The most popular suburbs for property deals have been revealed, with the Domain House Price Report showing a trend to sea-change or tree-change hotspots or outer suburbs offering more space.
At the same time, inner-city unit markets have been busy, with first-home buyers taking the opportunity to purchase from investors who need the cash while the pandemic hits the economy.
Corelogic recently estimated that there were almost 598,000 house and unit sales across Australia over the year ending August 2021; the highest number of annual sales since 2004 and a 42% lift on the annual number of sales over the previous 12-month period.
As always, it's important to look deeper into the stats of popular suburbs because clearly large suburbs are likely to have a high volume of property transactions.
And just to make things clear... Even though there is a large number of transactions in these suburbs doesn't mean they're "investment-grade" suburbs or a good place to invest!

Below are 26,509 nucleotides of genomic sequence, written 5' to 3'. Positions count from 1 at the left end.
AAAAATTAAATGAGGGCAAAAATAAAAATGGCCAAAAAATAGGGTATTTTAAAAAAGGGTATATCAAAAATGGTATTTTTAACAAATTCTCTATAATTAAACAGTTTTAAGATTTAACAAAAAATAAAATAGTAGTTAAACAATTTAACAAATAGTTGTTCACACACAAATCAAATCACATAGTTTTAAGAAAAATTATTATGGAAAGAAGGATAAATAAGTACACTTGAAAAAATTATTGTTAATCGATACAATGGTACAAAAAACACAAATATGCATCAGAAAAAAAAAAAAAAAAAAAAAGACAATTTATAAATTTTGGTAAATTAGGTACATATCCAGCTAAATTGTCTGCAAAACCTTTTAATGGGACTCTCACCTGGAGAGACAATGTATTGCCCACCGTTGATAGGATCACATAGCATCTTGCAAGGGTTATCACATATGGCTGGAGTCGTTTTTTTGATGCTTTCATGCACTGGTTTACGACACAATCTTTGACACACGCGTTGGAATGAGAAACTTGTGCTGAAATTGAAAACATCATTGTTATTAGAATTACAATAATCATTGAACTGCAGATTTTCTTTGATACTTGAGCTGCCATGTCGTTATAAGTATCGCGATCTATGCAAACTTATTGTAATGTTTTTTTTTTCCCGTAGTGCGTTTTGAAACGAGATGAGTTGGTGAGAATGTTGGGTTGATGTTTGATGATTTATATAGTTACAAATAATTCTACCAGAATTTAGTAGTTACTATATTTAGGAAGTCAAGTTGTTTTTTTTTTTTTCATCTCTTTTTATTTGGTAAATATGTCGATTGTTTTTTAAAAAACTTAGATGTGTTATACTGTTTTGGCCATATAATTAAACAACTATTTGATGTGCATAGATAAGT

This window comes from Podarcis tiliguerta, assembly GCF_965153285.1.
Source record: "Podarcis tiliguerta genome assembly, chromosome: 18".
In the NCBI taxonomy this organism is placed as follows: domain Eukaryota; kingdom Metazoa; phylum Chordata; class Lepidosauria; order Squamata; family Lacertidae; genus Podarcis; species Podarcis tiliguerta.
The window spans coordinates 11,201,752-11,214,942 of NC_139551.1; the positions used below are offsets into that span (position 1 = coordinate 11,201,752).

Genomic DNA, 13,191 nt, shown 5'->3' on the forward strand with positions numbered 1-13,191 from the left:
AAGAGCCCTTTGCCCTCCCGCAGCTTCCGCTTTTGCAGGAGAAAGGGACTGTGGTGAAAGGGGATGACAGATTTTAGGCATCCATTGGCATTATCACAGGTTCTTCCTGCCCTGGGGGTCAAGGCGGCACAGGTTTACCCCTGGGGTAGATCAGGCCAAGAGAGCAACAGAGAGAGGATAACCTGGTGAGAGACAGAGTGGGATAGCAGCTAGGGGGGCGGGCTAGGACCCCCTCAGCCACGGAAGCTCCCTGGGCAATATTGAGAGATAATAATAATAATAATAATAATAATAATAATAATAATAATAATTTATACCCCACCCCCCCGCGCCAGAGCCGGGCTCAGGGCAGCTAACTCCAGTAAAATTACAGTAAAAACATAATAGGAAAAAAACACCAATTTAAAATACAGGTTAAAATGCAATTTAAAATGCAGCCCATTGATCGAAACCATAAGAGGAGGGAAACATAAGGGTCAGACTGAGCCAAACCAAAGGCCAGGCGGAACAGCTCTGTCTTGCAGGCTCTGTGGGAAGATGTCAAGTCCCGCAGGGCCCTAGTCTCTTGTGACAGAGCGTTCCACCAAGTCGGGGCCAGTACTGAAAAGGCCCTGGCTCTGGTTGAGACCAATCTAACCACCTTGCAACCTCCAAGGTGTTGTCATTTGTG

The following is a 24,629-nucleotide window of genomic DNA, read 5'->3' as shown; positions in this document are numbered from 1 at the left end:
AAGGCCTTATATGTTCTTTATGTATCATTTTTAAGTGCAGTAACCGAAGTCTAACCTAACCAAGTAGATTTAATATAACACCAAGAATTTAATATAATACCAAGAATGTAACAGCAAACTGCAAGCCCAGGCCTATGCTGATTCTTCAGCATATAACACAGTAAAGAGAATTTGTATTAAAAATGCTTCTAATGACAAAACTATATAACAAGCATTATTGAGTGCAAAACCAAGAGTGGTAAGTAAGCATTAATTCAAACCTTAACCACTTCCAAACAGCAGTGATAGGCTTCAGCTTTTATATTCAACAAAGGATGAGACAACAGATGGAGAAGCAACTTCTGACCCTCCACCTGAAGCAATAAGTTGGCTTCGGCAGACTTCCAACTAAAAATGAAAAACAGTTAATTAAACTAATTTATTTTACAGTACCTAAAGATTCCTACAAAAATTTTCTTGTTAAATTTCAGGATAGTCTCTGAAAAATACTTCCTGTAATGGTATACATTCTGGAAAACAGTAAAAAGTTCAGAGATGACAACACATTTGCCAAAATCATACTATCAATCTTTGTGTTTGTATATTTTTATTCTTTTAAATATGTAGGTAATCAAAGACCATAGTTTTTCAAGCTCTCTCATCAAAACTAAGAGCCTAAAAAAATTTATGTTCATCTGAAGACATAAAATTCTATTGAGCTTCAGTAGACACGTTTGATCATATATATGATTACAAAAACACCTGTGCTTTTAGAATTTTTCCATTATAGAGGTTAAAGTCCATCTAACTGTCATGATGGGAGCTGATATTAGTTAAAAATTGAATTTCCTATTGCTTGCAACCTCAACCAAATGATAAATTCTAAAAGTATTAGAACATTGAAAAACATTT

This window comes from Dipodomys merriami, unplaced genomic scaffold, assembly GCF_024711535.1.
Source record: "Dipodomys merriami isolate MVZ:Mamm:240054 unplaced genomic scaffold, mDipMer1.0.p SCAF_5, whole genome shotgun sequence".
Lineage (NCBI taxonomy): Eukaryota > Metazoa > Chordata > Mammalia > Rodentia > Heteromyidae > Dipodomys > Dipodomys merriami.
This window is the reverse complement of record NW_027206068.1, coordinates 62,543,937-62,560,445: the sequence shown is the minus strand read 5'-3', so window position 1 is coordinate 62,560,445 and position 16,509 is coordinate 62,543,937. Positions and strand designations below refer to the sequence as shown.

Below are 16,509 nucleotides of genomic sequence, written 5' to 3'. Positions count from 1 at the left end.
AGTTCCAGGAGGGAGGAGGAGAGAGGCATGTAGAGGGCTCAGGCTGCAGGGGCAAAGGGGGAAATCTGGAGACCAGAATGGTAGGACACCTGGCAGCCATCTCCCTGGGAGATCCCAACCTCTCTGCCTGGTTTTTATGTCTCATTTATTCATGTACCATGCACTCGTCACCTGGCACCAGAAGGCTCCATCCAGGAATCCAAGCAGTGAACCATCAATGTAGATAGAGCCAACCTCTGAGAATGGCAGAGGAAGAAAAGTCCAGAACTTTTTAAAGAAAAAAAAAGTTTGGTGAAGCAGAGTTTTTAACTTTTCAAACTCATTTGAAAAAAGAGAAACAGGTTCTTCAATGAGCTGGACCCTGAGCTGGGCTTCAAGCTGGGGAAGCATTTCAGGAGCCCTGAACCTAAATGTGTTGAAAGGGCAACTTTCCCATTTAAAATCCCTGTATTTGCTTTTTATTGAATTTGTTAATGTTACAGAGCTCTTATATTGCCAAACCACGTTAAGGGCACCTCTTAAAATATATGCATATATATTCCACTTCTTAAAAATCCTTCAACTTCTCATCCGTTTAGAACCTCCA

However, the list still highlights the COVID-induced lifestyle shifts that have prompted buyers to take advantage of low-interest rates and search for bigger homes further from the city where they can work remotely.
There is no doubt there's been a shift to south-east Queensland, with many buyers keen to move from the southern states for a permanent change to a warmer climate and pleasant lifestyle, while others are buying a property to spend their holidays while they can't travel overseas
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Domain reported that the Surfers Paradise unit market had the largest volume of property transactions in the year to June, at 2325.
There was also a strong turnover of units in nearby Southport (at 984) and Broadbeach (at 859).
Domain also reported that in the Melbourne CBD unit market, there were 1210 transactions, although the median price fell 1.4 per cent over the year to $542,500.
With international borders having been closed, international students and Airbnb guests are somewhat thin on the ground and vacancies have been high prompting some investors to sell their inner-city apartments allowing first-home buyers to jump in and take advantage of the offer of no stamp duty for purchases under $600,000.
I can understand why they're doing this, however, I think they will be disappointed down the track when they find very little or no capital growth in their inner-city apartment over the next few years.